- At least one dehumidifier: dehumidifiers typically cost £100-300 and come in two types, condensation (standard) and dessicant (work better than condensation type at low temperatures). These are very useful to give an extra few % less relative humidity generally or to dry rooms with a specific need or issue (including any bedrooms of people with a dust mite allergy).
Fix your building against humidity
So far we’ve concentrated on humidity coming from the air and people, and that’s a hard enough fight in Galicia on its own. Humidity also gets into a house via floors with no damp proof membrane and from leaking roofs, drains, chimneys, etc. and this should always be fixed as well as possible as soon as possible.
Read our sections on construction for health and comfort , stone walled construction solutions and concrete framed construction solutions for more information about fixing damp ingress problems in typical Galician properties.
Bigger and better solutions
As above, extractor fans in wet rooms are essential to avoid humidity problems, but if it fits in with building restoration plans and if you can afford it there are some bigger and better solutions.
Ground floor damp proof membrane/moisture barrier: most Galician properties have a ground supported concrete ground floor, and the majority have no form of damp proofing whatsoever, unless you count tile glaze. Retrofitting a damp proof membrane is a massive job, although well worthwhile if at all possible, but if your property has any scope for fitting drainage round the sides of the house and/or for fitting a floating floor with damp proof membrane over an existing tiled floor then this can help significantly with humidity and also building health and comfort.
Galiciaproperty offers consultations for this at a low hourly rate as part of its survey service.
Whole house ventilation systems: these systems actively extract and pump air into an out of rooms throughout the house via a network of ducts. Advanced versions can include the following options:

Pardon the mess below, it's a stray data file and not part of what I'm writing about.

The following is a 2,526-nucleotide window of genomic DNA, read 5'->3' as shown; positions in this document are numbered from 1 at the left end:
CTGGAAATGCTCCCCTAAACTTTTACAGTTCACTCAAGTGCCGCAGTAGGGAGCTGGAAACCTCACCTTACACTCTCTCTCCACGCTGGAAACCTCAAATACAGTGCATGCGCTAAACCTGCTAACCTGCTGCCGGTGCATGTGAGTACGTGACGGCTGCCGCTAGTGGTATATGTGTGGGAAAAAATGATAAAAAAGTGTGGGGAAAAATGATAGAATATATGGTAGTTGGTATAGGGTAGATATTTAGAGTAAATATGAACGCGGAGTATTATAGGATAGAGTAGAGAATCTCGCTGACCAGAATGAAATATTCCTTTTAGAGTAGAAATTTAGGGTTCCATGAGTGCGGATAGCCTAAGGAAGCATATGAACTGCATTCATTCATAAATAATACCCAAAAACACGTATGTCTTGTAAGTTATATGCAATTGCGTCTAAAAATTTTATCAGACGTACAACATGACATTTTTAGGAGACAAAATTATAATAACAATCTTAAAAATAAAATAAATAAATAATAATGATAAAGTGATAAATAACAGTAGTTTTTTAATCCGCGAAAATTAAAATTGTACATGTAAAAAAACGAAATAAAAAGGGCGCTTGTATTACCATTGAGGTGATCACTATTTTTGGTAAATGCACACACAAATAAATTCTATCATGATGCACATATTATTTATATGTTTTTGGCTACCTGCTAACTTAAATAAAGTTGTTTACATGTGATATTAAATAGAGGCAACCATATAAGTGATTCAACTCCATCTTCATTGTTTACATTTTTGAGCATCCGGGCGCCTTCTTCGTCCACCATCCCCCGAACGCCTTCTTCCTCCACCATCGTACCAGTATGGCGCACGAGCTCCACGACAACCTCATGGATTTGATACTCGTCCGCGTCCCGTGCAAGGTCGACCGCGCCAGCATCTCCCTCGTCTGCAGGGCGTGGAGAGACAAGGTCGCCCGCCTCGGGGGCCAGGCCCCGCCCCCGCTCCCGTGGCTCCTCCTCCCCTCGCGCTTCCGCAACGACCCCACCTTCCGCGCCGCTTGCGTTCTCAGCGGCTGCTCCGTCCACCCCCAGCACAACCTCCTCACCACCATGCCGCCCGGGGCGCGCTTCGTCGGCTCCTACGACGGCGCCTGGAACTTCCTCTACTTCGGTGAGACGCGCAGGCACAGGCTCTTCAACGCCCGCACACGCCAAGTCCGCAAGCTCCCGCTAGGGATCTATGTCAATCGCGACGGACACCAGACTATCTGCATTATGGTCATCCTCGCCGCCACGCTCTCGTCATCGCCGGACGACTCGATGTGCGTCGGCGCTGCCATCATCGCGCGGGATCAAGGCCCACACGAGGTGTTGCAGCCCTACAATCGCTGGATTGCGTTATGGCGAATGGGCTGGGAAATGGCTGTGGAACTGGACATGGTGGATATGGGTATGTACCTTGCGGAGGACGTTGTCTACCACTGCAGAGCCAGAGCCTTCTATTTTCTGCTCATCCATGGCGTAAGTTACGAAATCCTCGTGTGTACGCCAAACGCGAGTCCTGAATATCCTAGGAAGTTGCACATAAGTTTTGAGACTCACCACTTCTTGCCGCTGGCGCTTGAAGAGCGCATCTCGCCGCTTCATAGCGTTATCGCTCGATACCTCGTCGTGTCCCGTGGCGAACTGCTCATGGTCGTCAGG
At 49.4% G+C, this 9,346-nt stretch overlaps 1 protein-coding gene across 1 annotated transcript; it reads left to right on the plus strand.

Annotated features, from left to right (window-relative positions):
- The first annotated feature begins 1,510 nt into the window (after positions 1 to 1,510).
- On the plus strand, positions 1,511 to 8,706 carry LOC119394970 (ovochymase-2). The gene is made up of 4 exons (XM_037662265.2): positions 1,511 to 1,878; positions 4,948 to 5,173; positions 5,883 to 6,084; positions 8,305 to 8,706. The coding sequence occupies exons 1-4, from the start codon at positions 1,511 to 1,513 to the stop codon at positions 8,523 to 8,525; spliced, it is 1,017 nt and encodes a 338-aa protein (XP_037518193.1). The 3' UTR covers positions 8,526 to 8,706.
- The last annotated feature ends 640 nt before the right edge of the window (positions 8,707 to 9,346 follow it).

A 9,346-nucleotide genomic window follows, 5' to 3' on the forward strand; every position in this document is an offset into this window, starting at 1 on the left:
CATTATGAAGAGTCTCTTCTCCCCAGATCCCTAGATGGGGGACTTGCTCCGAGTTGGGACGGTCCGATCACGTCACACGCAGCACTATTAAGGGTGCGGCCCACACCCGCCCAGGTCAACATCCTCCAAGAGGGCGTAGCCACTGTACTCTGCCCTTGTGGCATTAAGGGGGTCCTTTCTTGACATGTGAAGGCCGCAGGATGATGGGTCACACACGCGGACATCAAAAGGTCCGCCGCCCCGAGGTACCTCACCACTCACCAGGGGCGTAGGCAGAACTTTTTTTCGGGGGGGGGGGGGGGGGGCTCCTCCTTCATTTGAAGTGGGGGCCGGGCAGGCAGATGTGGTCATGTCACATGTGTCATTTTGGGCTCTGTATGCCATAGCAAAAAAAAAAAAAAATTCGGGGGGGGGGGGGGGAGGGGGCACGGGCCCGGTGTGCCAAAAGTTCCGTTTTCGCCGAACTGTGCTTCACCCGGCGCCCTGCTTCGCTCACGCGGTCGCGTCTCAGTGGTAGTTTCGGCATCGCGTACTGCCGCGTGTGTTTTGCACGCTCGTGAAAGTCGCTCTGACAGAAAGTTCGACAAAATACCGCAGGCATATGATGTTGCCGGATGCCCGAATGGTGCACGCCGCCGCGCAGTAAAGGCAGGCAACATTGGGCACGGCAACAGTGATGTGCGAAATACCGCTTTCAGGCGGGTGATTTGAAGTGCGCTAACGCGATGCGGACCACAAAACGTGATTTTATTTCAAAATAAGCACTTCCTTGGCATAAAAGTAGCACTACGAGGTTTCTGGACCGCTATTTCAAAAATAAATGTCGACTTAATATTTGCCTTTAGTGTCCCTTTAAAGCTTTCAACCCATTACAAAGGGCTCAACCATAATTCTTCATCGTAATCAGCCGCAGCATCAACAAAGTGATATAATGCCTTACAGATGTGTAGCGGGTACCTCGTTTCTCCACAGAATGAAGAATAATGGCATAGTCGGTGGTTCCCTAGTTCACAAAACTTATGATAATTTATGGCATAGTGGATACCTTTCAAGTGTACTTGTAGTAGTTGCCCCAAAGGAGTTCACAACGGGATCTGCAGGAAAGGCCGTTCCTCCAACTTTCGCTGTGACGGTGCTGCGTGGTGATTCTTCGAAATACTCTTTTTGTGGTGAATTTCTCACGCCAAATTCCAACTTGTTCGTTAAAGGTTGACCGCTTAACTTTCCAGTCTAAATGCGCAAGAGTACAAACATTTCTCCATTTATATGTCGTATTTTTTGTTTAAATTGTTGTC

- Air input dehumidification: air that is pumped into the house runs through a dehumidifier first.
- Air conditioning: air that is pumped into the house can be heated or cooled first.
- Heat recapture: the heat energy present in (moist/stale/odorous) air pumped out of the house can be recaptured and put into the fresh air pumped into the house to lower heating costs.
- Intelligent control: control systems can analyse the relative humidity and temperature of input and output air and adjust flow rates accordingly for better results and lower running costs.
Unfortunately retrofitting a ducted system involves some significant disruption (holes in walls, ceilings and floors), but the results often justify it.
Heating by conduction, not convection: conventional (ie. radiators) heating systems work by using small, very hot radiators to heat air which then heats the surrounding furniture and structure. This is a convection based model and it really isn’t a good way to heat a house in Galicia, or anywhere else for that matter. You can read more about why on our Constrution for Health & Comfort page.
A conduction based system, which is normally uses underfloor heating, heats the furniture, structure and occupants of the room directly rather than indirectly (using heated air), and this method of heating works well with good levels of ventilation.
When furniture and structure are relatively warmer than the surrounding air they heat up the air immediately in contact with them, its relative humidity drops, and that air then becomes better at removing moisture from the surfaces of the furniture and structure, which is what is important to prevent the problems associated with high humidity.
Water based underfloor heating combined with solar collector panels (ie. heat water, don’t produce electricity) is a great solution for Galicia but it normally requires digging up the entire ground floor and everything built on top of it and so is only suitable for new builds and total renovation projects.
Electric mat underfloor heating is a lot less efficient and therefore a lot more expensive to run, but does provide the same benefits of a conduction based system, but even that requires laying at least a new floating floor (which is a great way to cover 1970s Galician tiling!).
The easiest and cheapest heating system which is primarily conduction is using infra red emitting radiators. In the same way that the sun heats you without heating the air much on a cold but bright day, this new type of radiator heats furniture, structure and occupants using infra red. You can now find these radiators in Spain at very cheap prices from Trotec.
You can find more information about modern heating systems on our eco building page.
Galiciaproperty is happy to help design a bespoke system to manage humidity in your property and arrange quotes from a specialist installer to fit it. Contact us via our plan and manage service page.